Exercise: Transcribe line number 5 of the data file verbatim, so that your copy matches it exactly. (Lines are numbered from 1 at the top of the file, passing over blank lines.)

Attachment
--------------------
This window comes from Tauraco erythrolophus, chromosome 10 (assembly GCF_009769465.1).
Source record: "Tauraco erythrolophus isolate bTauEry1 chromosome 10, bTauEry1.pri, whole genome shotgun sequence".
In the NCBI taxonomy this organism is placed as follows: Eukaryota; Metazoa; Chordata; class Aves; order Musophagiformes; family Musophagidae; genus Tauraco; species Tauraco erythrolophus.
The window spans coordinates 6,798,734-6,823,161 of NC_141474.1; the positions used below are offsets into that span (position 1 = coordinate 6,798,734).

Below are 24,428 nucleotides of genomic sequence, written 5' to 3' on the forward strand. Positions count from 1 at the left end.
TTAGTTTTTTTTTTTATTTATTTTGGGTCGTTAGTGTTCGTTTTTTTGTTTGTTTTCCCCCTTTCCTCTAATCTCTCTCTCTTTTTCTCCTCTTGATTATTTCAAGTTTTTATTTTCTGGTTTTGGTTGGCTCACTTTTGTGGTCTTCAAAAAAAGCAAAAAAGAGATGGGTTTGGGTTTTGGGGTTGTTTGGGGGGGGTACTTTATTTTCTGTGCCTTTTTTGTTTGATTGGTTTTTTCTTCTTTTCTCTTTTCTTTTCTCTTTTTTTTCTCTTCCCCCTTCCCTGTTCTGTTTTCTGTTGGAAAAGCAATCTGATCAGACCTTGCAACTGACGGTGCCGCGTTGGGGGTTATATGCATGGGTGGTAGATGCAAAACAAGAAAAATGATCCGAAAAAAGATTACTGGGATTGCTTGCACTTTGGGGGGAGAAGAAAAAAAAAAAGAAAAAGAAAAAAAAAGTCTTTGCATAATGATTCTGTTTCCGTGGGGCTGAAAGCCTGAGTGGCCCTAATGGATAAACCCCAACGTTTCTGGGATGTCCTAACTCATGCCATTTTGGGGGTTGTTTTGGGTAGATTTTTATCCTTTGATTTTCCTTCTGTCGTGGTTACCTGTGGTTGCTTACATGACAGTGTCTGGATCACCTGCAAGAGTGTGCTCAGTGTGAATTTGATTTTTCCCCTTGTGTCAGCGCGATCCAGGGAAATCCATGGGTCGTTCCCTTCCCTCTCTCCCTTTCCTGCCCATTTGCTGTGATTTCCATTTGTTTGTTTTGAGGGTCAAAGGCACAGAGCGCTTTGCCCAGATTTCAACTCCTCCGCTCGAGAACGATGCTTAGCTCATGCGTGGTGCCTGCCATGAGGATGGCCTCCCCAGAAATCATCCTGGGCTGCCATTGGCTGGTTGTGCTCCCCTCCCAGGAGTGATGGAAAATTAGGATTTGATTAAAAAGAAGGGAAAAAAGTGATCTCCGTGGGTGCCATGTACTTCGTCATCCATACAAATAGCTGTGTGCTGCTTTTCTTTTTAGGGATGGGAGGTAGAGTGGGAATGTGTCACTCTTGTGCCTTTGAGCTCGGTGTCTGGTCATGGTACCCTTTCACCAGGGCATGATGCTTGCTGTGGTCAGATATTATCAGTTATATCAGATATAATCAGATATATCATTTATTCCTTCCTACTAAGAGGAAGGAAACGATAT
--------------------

Below are 24,428 nucleotides of genomic sequence, written 5' to 3' on the forward strand. Positions count from 1 at the left end.